The goal of the competitive renewal is to test the hypothesis that in the hypoxic niche of the intervertebral disc, notch signaling is required for maintenance of proliferation and differentiation of cell populations. The objective of the first Specific Aim is to characterize the expression of notch and notch ligands and to investigate the importance of notch signaling in proliferation and differentiation of disc cells;to assess notch and notch ligand expression in tissue isolated from patients with degenerative disc disease. Using loss and gain of function studies we will determine the importance of the notch system in terms of cell proliferation and acquisition of the mature phenotype. By evaluating the localization of notch receptors and ligands we will gain insight into the interaction between different cell types within the disc. The goal of the second Specific Aim is to ascertain if in the hypoxic microenvironment notch and HIF signaling co-regulate expression of selective notch receptors, ligands and notch target genes in disc cells;in addition, we will determine if notch target genes Hey1 and Hey2 influence HIF function. In parallel, the interaction between notch and HIF will be assessed to evaluate the involvement of notch-ICD in the regulation of HIF-1 target genes. A final goal is to examine proliferative cells isolated from degenerate human discs for the expression and activities of notch signaling components. In the third Aim we will use a notochord specific knockout mice to investigate the importance of notch signaling in governing cell proliferation, survival and function during disc development and to delineate the role of notch in modulating HIF-1 function in the disc. Since we will also delete HIF-1, these studies will reveal the importance of this gene in regulating notch activity. The goal of the last Specific Aim is to develop an animal model to learn if inactivation of notch activity promotes a loss of cellularity, a decrease in number of differentiated cells and eventual degeneration of the intervertebral disc. We will inject rabbit intervertebral discs with lentivirus encoding psen1/psen2-SiRNA to suppress expression of endogenous notch activity. We will measure the activities of components of the notch signaling system, HIF function, the activities and numbers of proliferative cells and assess the degenerative status of the disc itself. These studies will validate and further extend the investigations described above, and provide new information on the critical role of notch signaling in terms of proliferation, survival, and differentiation of disc cells. Results of the investigation should provide a new understanding of how cell proliferation is regulated in the disc and provide a strategy for future use of pharmacological agents, and molecular genetic or tissue engineering approaches for effecting tissue repair utilizing endogenous disc cells.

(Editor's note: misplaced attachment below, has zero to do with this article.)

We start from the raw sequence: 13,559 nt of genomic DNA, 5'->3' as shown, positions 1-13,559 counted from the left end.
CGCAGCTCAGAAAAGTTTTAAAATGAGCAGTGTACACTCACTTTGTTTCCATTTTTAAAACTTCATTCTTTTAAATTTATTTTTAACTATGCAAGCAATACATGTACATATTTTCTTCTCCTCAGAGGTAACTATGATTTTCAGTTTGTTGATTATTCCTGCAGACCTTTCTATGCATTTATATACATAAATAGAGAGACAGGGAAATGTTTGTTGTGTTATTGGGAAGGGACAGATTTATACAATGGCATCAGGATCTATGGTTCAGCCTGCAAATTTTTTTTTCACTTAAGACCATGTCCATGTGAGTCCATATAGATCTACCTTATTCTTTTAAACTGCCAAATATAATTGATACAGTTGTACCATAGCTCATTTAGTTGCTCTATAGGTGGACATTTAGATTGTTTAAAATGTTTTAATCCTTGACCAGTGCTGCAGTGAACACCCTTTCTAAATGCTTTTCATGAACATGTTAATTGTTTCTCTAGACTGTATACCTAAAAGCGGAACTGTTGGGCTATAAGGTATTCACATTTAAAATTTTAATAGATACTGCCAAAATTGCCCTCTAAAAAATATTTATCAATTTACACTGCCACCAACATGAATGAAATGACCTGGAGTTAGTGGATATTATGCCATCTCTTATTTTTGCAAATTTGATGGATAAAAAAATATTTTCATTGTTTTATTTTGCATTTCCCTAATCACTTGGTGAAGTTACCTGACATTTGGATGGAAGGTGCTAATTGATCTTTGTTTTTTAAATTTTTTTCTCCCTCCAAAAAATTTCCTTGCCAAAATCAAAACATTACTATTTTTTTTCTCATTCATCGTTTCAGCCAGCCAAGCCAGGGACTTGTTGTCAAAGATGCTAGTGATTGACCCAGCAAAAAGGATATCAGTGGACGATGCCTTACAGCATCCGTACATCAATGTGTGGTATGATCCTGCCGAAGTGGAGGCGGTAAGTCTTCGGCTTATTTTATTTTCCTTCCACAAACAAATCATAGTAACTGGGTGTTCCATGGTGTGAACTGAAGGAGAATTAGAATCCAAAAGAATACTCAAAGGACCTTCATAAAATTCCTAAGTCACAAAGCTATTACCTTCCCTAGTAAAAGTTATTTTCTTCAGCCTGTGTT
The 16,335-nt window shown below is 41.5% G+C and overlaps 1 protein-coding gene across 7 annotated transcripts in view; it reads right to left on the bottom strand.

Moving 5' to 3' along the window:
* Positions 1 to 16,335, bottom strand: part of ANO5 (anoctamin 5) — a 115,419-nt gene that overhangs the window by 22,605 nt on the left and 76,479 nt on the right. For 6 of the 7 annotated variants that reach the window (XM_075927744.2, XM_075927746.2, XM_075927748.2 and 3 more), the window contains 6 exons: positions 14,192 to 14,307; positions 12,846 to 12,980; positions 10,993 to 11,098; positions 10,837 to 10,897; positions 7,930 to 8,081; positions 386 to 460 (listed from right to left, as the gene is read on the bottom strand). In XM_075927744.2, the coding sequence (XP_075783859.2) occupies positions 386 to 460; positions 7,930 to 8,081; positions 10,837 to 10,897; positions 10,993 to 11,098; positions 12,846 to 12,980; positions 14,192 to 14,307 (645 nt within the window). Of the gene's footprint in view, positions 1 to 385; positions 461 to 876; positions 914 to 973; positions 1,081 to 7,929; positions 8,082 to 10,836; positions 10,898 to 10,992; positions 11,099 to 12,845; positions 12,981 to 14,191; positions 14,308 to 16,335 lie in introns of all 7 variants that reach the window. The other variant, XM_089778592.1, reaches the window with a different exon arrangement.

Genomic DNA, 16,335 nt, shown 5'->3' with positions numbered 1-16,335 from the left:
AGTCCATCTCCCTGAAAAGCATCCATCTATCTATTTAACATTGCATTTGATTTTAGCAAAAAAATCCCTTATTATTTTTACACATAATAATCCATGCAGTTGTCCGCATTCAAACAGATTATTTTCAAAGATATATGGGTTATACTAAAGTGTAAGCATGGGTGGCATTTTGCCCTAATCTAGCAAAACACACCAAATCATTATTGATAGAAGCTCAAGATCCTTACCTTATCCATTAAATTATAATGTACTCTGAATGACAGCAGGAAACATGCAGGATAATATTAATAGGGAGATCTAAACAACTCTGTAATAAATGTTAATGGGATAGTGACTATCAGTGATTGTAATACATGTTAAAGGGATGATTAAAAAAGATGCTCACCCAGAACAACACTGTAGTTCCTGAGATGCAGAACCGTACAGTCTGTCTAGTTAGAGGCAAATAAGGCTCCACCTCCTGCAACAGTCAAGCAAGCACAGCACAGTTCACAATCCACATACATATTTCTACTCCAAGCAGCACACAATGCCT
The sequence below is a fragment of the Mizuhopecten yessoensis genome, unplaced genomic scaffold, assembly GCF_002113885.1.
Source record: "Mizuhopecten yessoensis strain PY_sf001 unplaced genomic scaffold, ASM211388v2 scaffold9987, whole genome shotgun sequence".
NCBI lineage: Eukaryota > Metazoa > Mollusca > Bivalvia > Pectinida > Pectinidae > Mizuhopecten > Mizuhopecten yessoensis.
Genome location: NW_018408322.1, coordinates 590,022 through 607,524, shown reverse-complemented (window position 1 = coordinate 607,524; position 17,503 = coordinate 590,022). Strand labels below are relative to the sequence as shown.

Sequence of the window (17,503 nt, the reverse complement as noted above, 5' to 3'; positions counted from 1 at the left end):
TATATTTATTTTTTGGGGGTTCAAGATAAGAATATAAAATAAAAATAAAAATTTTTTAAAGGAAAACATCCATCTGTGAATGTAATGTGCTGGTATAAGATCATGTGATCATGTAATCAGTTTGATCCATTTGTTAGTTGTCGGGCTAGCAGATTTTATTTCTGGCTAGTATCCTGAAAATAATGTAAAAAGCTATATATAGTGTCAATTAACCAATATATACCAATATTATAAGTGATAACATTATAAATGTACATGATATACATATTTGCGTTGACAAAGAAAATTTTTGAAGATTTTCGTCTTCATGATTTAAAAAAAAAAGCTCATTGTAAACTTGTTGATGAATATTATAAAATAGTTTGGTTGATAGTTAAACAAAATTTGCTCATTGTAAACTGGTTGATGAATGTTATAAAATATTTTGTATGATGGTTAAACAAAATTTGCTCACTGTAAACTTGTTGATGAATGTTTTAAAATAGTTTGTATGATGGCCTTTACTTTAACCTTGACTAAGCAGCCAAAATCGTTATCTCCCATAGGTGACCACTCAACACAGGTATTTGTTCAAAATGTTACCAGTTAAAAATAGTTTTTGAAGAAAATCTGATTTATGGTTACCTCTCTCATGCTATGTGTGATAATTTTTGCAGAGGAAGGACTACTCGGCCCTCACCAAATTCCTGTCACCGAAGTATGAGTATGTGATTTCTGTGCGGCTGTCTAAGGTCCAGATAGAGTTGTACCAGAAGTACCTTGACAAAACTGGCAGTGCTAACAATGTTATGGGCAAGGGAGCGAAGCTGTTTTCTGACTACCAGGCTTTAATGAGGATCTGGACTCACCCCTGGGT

Public Health Relevance

Lower back pain is closely linked to degenerative disc disease, a problem that afflicts most of the adult population. One approach to enhancing disc health is to promote the activity of stem cells that are resident in the disc. The goal of the proposal is to understand the mechanism that controls the fate and function of these progenitor cells in both the normal and diseased intervertebral disc.

National Institute of Health (NIH)
National Institute of Arthritis and Musculoskeletal and Skin Diseases (NIAMS)
Research Project (R01)
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Musculoskeletal Tissue Engineering Study Section (MTE)
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Wang, Fei
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Thomas Jefferson University
Schools of Medicine
United States
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